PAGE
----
SoftBank Calls Off Sprint-T-Mobile Merger, Focusing Instead on 5G

Today’s topics include SoftBank's decision to call off a merger between Sprint and T-Mobile; Facebook's report to Congress that 126 million users saw Russian 2016 presidential election ads; Google’s appeal of a $2.9 billion antitrust fine claims the EU Commission misstated the facts of the case; and the global financial impact of the NotPetya ransomware attack keeps rising.

The board of SoftBank, the Japanese internet and telecommunications company, voted to abandon a proposed merger of Sprint and T-Mobile. For years, Sprint, has been losing market share and subscribers to T-Mobile as well as to larger carriers AT&T and Verizon.

SoftBank had been talking for months to Deutsche Telekom, T-Mobile's corporate parent about a merger via a stock swap. However, SoftBank board has decided to back away from the merger and instead invest heavily in Sprint’s network in anticipation of an impending move to 5G services.

The merger would have given Deutsche Telekom controlling interest in Sprint, which SoftBank and its CEO Masayoshi Son didn't want to give up. Although Son had agreed to give up control, he apparently changed his mind, believing the internet of things and artificially intelligent robots would drive future demand for Sprint's network.

Facebook, Twitter and Google will testify before congressional investigators Oct. 31 to answer questions about the roles their networks played in distributing false, misleading and politically provocative ads during the 2016 presidential election.

The Washington Post reported Oct. 30 that Facebook will tell U.S. representatives that a whopping 126 million of its 2.2 billion users may have viewed content produced and posted by Russian operatives who were intending to sow political discord and divisiveness among American voters. This is more than 10 times Facebook's first estimate about the reach of the Russian online influence campaign.

Facebook Chief Security Officer Alex Stamos said in a statement to The Post that the company is doing everything it can to assist investigators.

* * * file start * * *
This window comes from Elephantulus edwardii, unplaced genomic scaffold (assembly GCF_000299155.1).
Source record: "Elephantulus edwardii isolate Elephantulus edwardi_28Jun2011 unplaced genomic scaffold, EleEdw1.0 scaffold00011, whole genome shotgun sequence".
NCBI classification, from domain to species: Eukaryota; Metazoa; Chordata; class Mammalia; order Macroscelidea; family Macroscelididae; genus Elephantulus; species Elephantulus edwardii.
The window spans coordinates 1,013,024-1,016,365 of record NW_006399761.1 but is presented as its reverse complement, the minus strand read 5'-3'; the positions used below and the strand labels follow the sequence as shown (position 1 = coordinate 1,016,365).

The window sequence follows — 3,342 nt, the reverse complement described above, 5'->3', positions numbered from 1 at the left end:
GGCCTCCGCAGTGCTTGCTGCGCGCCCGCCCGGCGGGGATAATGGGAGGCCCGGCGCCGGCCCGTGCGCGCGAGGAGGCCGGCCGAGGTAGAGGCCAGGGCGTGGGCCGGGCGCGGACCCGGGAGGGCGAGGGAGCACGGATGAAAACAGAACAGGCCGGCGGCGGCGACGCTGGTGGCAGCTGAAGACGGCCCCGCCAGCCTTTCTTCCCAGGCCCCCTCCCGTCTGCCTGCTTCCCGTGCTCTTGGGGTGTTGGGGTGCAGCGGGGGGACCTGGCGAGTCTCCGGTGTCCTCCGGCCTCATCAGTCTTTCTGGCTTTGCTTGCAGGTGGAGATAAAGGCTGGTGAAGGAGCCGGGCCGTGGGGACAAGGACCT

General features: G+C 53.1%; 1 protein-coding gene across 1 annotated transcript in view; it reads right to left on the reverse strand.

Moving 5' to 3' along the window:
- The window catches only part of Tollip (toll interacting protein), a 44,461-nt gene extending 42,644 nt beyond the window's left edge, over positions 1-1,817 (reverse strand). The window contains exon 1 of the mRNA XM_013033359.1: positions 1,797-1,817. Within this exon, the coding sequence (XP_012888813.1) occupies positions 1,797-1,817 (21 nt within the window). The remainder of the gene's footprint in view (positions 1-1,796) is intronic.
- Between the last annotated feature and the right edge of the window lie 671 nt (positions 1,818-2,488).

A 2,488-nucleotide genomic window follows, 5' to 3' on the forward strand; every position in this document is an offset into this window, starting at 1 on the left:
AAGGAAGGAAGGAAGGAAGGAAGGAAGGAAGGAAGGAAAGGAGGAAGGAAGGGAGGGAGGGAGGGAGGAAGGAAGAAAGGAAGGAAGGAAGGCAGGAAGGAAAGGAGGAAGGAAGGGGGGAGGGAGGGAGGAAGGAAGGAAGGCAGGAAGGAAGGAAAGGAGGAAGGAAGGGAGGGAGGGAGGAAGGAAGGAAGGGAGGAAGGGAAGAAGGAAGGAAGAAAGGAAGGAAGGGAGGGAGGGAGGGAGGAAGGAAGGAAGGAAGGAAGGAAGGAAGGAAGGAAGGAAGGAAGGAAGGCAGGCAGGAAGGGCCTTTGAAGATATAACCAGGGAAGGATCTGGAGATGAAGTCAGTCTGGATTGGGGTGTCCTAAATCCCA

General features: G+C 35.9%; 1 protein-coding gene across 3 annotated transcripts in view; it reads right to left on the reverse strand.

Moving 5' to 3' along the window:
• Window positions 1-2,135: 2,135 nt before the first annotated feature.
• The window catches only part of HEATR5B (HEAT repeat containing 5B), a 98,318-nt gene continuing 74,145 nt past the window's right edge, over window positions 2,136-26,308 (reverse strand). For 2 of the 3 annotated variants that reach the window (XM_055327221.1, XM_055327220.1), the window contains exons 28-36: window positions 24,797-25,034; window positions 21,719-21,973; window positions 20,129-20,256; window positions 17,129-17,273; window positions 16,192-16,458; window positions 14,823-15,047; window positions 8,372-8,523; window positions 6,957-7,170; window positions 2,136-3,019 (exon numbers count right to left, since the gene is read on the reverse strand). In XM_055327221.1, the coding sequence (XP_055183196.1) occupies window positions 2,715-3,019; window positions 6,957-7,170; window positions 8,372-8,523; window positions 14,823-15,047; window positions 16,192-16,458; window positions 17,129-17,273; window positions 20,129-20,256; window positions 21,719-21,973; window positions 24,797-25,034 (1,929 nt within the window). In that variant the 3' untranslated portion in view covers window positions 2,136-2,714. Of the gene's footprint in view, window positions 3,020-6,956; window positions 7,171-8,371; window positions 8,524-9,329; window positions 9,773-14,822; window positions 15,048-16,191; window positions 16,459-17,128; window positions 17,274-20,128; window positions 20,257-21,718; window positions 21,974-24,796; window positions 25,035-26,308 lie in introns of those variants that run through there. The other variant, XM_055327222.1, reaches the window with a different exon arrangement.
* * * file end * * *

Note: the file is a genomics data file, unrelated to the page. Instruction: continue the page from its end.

Google is appealing the European Commission's decision in June to fine Google $2.9 billion for anti-competitive practices, claiming the decision misstates facts and ignores market realities. The EC held that Google was favoring its own online shopping service and drawing traffic away from other sites by highlighting paid product ads on top of search results pages.

Google wants the verdict overturned or at least have the amount of the fine reduced. Google's appeal is based on six arguments. Two arguments claim that the court erred in finding that Google was favoring its own shopping services, claiming that it highlights paid ads to improve the quality of product search results and not to drive traffic to a Google comparison-shopping service.

The company also argues that the EC has failed to demonstrate how Google's handling of product search results diverts traffic away from rival sites or increases their own traffic.

Multiple organizations in 2017 have attempted to quantify the impact of ransomware with varying results. Pharmaceutical vendor Merck was impacted by the NotPetya cyber-security ransomware outbreak in June and has reported reduced sales of approximately $240 million in the third quarter due to a temporary production shutdown of HPV vaccines. The total financial impact on Merck represents as much as $375 million.

The NotPetya ransomware attack, originally attributed just to the Ukraine, has turned out to be global, with multiple multinational corporations such as consumer product vendor Reckitt Benckiser reporting that its operations were impacted.

Shipping company Maersk reported on Aug. 16 financial losses of $200 million to 300 million, and FedEx's TNT business unit also suffered estimated losses of $300 million.